The Changing Role of Women Since 1865
“It can be said that the feminist movement has resulted in action and legislation; that in consciousness-raising it has found a new technique and self-realization; that at its very best it has counseled that men as well as women should be able to do and to be whatever they wish- and that if this involves men staying at home while women work, so be it” (Banner, 1974, p. 250). Women have come a long way since the late 1800s. They have fought many hard battles to change the way they were viewed in American society and have achieved much over the decades. The movement of women’s rights and being treated as an equal to men has been part of history for ...view middle of the document...
The Civil Rights Act of 1964 had an amendment passed on it in 1972 which was Title IX amendment. “Title IX states that: ‘No person in the United States shall, on the basis of sex, be excluded from participation in, be denied benefits of, or be subjected to discrimination under any education program or activity receiving Federal financial assistance’”(History of women, 2007). This law prohibited sex discrimination in the educational system and was the first of its kind. Prior to this law, female students were restricted on courses, programs or denied completely from attending the school. In 1910 the female students made up 39 percent of the undergraduates and by 1980 that number rose to 51 percent (History of women, 2007).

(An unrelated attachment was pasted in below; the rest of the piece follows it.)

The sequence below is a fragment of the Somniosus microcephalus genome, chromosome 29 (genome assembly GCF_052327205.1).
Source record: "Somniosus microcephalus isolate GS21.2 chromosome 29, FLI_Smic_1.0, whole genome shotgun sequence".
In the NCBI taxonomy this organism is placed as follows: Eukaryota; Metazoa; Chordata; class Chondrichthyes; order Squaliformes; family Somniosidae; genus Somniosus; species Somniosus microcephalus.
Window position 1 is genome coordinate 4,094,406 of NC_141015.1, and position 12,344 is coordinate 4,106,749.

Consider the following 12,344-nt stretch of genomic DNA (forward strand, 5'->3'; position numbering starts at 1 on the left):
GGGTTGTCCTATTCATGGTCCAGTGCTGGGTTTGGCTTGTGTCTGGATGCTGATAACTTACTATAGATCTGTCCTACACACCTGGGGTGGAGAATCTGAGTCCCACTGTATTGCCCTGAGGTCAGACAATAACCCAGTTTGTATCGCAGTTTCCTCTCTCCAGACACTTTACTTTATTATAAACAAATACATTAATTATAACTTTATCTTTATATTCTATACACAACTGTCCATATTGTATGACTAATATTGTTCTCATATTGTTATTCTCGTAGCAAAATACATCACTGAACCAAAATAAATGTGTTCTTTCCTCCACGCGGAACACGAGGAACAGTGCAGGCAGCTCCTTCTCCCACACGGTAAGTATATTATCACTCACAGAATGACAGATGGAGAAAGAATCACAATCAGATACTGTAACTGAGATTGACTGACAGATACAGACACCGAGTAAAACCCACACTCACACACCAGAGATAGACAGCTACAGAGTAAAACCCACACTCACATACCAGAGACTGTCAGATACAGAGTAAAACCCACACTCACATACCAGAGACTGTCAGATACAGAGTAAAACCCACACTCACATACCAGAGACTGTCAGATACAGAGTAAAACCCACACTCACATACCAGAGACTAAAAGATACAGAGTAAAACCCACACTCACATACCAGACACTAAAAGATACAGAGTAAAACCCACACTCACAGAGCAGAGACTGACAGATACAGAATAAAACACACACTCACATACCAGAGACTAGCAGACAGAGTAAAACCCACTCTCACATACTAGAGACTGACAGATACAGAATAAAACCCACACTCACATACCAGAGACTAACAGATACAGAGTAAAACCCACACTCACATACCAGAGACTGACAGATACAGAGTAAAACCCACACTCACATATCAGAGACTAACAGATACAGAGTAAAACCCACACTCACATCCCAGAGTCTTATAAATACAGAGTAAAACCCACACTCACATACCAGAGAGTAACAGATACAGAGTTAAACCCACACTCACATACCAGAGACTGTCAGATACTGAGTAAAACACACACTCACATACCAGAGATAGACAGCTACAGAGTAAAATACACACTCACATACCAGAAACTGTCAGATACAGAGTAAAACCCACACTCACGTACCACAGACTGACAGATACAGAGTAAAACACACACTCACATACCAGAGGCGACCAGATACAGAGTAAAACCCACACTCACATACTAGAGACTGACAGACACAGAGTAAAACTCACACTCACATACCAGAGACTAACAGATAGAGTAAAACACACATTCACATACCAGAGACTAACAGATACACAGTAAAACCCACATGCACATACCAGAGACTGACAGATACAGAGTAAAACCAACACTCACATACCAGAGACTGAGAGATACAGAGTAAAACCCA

A higher education did become more and more accessible to the public. The number of colleges and universities grew along with their size “to accommodate the wave of veterans offered a subsidized education by a grateful nation” (Marx Ferree & Hess, 1994, p. 7). Attending college became more of a normal activity for women. Women became interested in business, law and medicine “...but there were many barriers to their participation, including opposition from male-dominated professional gatekeepers and the extraordinary difficulties of combining a career and family” (Marx Ferree & Hess, 1994, p. 8).
The late nineteenth century brought more of an acceptance to women who attended college. “Today, women study subjects of personal interest, pursuing degrees that match their talents, interests, and aspirations” (Pegues, 1998). If a woman wants to continue her education past a bachelor’s today, it is common to see women earning their Master’s or Doctorate.
There are more and more women in the workforce today, however, that was not the case back in the late 1800s early 1900s. Still, one has to ask themselves are they being treated as fairly as men are today. “A women’s priority in young adulthood was to find a husband, and after doing so, raise a family and run a well-kept household. Women were not expected to harbor aspirations other than ‘…the acquisition of a husband, a family, and a home….’” (Pegues, 1998). The official version of the Declaration of Independence, which also was the one that was dispersed to all the colonies, was printed by a woman by the name of Mary Katherine Goddard of Baltimore (Stencil, 1977, p. 30). This was not a typical job of the women of her era. Goddard was also the “nation’s first, and for many years the only, woman postmaster” (Stencil, 1977, p.30). However, women of that time period mostly contributed by spinning and weaving. This work was usually done at home but later did find its way to the factory. There has always been a “strong belief that family care is a women’s most important responsibility” (Marx Ferree & Hess, 1994, p. 6).
It was not until the Civil War that the job opportunities for women began to take off and send them into a new found place in the job market. The...